Sake on Air - All about the world of Sake

Podcast giappone

For all fans of Sake and shochu, Sake on Air is the podcast made for you. The experts of this famous Japanese drink share their knowledge in each episode, inviting us to this virtual dinner. In fact, in each episode, we find a different topic such as new trends in manufacturing, stories from producers but not just this. We can also learn about the various flavors, the difference between the rice used and how to combine the various flavors of Sake with food. So, if you are also curious, arm yourself with a glass of wine or your favorite sake and listen to this podcast!

 


Things to do in Quarantine: create an edible Zen garden

Creating an edible Zen garden

written by: Erika

The world is still in lockdown and in the absence of things to do we can give ourselves crazy joy in the kitchen, that's why today we share a new idea with you, create an edible zen garden!

giardino zen giardino zen

In Japan there are mixes made specifically to share this experience with the whole family, even together with the little ones. Instead, today we offer you a variant to be created directly at your home with ingredients easily available in any supermarket.

In every self-respecting Zen garden we find rocks, sand or gravel, greenery and some stones to be able to cross it without disturbing its tranquility. By following our instructions, you can recreate exactly this atmosphere.

Step 1: The Rocks

As you well know, a fundamental ornament of the Zen garden are these huge stones present inside. In our recipe, we are going to create stones with simple brownies.

Brownies - Ingredients

  • Dark chocolate 265 g
  • Eggs (approx. 4) 200 g
  • Whole peeled hazelnuts 175 g
  • Room temperature butter 135 g
  • 00 flour 135 g
  • Sugar 255 g
  • Pinch of salt

Brownies are easy to make and won't take too long, so start chopping the chocolate coarsely and melt it in a water bath. When it is almost melted, add the soft butter cut into small pieces.
Stir thoroughly until everything melts in a water bath and then remove it from the heat. Then let it cool, stirring it occasionally.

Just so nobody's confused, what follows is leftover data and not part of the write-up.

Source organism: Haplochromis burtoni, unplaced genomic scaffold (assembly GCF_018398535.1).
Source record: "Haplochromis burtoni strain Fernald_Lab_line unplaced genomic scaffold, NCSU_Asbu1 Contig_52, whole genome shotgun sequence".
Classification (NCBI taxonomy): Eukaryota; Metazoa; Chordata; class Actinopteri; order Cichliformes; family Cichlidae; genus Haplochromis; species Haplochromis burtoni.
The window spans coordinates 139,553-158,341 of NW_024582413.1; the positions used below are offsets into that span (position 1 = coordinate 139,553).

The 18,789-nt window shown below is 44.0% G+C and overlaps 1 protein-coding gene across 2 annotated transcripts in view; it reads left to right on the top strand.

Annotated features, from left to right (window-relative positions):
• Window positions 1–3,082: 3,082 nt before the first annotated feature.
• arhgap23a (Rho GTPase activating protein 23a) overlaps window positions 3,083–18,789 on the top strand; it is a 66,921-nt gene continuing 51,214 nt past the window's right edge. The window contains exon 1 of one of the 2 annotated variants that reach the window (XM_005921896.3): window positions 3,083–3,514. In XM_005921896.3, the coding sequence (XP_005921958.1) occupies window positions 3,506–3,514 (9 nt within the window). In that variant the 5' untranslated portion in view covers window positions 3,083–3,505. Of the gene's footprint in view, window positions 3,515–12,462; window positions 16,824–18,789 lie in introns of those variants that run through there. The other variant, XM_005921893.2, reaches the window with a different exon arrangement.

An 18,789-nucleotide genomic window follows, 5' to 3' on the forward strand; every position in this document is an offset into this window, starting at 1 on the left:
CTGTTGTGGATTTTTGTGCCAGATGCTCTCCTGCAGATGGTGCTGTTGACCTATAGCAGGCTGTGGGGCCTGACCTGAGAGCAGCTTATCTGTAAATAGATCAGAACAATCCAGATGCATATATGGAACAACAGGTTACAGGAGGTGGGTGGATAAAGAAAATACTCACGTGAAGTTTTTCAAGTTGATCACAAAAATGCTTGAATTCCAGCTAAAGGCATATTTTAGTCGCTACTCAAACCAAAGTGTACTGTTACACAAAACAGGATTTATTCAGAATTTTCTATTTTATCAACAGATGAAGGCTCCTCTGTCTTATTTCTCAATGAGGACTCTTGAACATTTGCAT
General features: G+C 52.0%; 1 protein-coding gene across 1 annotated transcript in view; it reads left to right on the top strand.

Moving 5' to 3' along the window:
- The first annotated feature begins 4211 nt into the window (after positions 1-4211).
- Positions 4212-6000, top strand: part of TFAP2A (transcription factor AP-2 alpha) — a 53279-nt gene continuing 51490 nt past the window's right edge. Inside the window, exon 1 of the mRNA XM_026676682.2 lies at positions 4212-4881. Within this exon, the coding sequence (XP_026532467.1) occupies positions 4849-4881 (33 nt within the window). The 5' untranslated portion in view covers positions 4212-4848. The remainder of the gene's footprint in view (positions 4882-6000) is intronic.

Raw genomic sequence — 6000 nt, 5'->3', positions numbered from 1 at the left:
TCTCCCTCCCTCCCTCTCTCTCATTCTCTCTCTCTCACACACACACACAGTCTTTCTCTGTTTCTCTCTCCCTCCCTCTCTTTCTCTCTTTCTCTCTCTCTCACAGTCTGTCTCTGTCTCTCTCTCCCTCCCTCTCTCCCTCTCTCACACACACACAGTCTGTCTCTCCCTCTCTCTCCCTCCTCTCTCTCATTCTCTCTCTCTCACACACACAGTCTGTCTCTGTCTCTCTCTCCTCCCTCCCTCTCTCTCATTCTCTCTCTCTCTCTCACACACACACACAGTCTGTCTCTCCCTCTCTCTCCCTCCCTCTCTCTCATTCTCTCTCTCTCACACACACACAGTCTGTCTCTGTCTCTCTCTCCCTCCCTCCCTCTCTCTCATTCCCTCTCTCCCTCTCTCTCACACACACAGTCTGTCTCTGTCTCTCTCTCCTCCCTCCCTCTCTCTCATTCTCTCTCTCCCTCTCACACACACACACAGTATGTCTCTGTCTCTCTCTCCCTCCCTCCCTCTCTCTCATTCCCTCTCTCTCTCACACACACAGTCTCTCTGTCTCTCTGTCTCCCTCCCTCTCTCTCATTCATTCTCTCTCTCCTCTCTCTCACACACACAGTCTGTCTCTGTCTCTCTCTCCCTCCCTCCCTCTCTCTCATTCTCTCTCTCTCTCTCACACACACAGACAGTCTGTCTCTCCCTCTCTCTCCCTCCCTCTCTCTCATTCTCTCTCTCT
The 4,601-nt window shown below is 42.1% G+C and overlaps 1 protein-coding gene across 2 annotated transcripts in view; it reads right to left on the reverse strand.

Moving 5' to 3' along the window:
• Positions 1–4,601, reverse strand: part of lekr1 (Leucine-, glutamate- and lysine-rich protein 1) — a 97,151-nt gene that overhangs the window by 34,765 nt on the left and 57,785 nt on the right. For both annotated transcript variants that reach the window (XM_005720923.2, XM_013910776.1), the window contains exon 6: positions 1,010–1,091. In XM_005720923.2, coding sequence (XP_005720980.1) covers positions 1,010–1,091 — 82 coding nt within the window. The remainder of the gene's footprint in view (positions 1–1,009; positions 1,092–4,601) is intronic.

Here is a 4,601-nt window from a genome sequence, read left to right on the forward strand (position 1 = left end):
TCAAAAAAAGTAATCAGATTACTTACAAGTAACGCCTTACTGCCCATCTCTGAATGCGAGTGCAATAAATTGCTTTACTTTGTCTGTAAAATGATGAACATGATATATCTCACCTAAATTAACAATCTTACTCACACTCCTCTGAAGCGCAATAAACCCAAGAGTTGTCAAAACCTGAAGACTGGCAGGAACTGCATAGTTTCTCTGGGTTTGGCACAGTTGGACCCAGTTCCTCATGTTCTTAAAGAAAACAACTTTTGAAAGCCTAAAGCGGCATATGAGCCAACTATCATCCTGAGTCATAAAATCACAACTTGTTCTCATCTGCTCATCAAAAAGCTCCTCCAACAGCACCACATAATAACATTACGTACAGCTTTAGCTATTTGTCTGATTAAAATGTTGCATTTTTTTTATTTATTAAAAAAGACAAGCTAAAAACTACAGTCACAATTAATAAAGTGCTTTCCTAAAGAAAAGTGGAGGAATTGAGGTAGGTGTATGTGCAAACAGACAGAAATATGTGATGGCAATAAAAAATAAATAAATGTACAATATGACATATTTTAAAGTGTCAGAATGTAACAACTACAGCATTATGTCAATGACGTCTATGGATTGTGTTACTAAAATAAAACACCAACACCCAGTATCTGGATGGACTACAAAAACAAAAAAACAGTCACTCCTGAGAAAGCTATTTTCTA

While you wait for the chocolate to cool, take the hazelnuts and let them toast in a preheated oven at 180° for about 7/8 minutes. Once out of the oven, let them cool in order not to burn you, then chop them coarsely and keep them aside.

giardino zen brownie

Let's move on to the next step, put the eggs in a bowl and begin to beat them and then add the sugar. It is not necessary to whip the mixture, but continue to beat only until the sugar is well dissolved. At this point, add a pinch of salt and let it dissolve too. Still with the whips in action, slowly add the chocolate and butter mixture that will have cooled down by now.

As soon as everything is mixed, stop whipping. Take a narrow mesh strainer and sift through the flour. Then, mix everything with a spatula until the flour is absorbed uniformly. Then take the chopped hazelnuts and mix everything.

After having greased and lined a baking sheet, pour the dough inside by leveling it with a spatula so that it is evenly distributed. Bake in a static and preheated oven at 180° for 25 minutes, then take out of the oven and leave to cool. At this point, with a knife, you can create the rock-shaped pieces for your zen garden!

Step 2: The gravel

Another fundamental element for a Zen garden is gravel, a symbol of tranquility and purity. But let's see our suggestions to create this element!

Almond crumble - Ingredients

  • flour 0 60g
  • Finely chopped almonds 60 g
  • Brown sugar 60 g 
  • Butter 50 g
  • Half vanilla bean
  • Icing sugar

With the crumble, we are going to create most of our zen garden so we start by preheating the oven to 180°. As the oven heats up, we take the almonds and start peeling them. Then, we take a baking sheet and place it on the baking tin.

Next, we toast the almonds for 7/8 minutes inside the oven, then let them cool and finely chop them with a knife. Afterward, we take the 0 flour and mix the chopped almonds inside with the brown sugar. When we have an amalgamated mixture, we take the butter and cut it into cubes and then add it inside the same mixture together with the vanilla seeds.

crumble

Work the whole mixture with your fingertips until a grainy mixture is obtained. Alternatively, it is also possible to prepare all this with a mixer but the crumbs that we are going to get will be coarser.

At this point, you should have obtained a mixture that is somewhat reminiscent of shortcrust pastry. Leave it to rest in the refrigerator for at least 30 minutes, then spread it on the oven paper and then bake it for about 15 minutes at 180° in a preheated oven. Once the cooking is complete, let it cool and then crumble it inside your dish ready for presentation. Cover everything with icing sugar to recreate the effect of the white gravel typical of Zen gardens.

Step 3: Green

Japan is one of the greenest lands and all major Japanese cities are full of large parks. Of course, even in our edible zen garden you can't miss a green area.

Matcha Chiffon Cake - Ingredients

  • Granulated sugar 300 g
  • 00 flour 280 g
  • Matcha green tea powder 20 g
  • 1 sachet of baking powder
  • 1 pinch of salt
  • 6 large eggs, at room temperature
  • 1 sachet of cream of tartar
  • Sunflower oil 130 m
  • Hot water 180 ml
  • 1 teaspoon of natural vanilla extract